French courts have delivered a landmark ruling against video game retailer Steam that may be the first step towards turning the tide on the heavily-prohibited secondhand marketplace for “used” digital games.
A three-year-long suit mounted by French consumer advocacy group UFC-Que Choisir against Valve, the company behind the popular PC game digital storefront Steam, sought to remove several clauses in the platform’s user agreement. Much of the focus centered on those that prohibited the resale of digital games.
The courts found that under EU law, users should be able to resell digital games, deeming the controversial Steam clauses unlawful. They argue that when a product passes on to the purchaser, the seller loses the right to restrict subsequent sales within the secondhand market.
In other words, game ownership passes on to the buyer.
Additionally, the French courts say that the description of Steam as a subscription service within the user agreement is counter to the nature of purchases on the platform. Users spend defined monetary amounts on single products in standalone transactions that grant access to the game forever, while subscription services (like the upcoming Apple Arcade) have a defined accessibility period and don’t imply ownership.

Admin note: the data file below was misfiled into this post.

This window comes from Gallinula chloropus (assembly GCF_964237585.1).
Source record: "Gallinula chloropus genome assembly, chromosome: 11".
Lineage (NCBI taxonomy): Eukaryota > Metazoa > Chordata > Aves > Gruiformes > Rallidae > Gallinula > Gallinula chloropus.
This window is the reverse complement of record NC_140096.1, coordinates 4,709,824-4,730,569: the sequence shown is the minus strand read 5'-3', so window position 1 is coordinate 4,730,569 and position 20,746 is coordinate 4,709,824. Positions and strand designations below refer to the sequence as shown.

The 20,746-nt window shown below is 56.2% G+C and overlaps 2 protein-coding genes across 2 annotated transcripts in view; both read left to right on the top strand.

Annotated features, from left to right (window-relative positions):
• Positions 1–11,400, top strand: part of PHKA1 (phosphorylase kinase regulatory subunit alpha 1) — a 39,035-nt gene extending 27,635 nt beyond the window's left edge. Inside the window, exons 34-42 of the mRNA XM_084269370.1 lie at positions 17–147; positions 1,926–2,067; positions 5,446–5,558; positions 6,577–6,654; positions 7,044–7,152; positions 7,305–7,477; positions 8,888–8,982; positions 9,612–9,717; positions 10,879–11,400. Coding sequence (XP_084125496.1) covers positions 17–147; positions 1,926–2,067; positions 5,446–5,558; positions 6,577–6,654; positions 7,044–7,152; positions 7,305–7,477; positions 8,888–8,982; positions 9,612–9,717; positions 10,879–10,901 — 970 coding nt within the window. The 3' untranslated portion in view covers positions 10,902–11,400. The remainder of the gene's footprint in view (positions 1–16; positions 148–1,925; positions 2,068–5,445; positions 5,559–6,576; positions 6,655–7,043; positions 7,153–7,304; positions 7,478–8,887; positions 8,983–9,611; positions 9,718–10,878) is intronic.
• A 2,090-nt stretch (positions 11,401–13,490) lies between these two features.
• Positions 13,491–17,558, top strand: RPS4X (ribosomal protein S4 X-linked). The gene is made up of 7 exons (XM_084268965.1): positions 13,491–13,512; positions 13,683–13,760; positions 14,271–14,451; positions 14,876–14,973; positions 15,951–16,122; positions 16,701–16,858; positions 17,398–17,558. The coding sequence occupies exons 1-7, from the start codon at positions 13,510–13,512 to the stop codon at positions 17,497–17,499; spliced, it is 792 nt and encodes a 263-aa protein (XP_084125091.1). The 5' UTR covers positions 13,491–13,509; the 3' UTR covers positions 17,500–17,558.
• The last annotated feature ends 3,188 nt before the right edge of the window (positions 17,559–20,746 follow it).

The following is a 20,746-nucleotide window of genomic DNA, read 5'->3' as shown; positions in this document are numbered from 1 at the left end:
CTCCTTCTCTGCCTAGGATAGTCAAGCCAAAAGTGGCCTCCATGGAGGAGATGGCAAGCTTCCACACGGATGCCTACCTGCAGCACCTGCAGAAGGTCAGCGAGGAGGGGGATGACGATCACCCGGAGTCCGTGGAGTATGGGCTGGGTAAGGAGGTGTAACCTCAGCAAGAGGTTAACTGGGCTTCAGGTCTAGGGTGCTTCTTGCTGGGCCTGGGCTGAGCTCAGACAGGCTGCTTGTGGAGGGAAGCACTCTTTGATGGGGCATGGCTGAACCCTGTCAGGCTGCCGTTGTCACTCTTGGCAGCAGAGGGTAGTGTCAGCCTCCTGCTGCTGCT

According to the ruling, this means digital games are purchases which fall under standard EU consumer law and are, therefore, fit for resale.
The ruling forces Steam to remove said clauses within one month or suffer hefty daily fines to the tune of €3,000 (~$3,300) per day. More importantly, it opens up the possibility of Steam implementing a feature that allows the resale of user-purchased digital games.
Strict user agreements prohibiting the sale of digital games have long been a topic of discussion for users of digital platforms, with many claiming that although there is no material product transferred to the user, digital games represent a bonafide purchase that should have the same inherent right of resale as buying a game from a local GameStop, for example.
Steam isn’t alone in enforcing these rules, with the likes of the PlayStation Store, Epic Games Store, and countless other digital platforms imposing identical restrictions. It is, of course, in their interest, as a secondhand market would reduce profits drastically.
Although the ruling only applies to Steam users within France – and possibly the broader European Union – it sets a court-mandated precedent that may have repercussions across the gaming industry.
All eyes are now on Steam, and more importantly, how it will incorporate reselling features into the French version of the platform.
This article was edited by Josiah Wilmoth.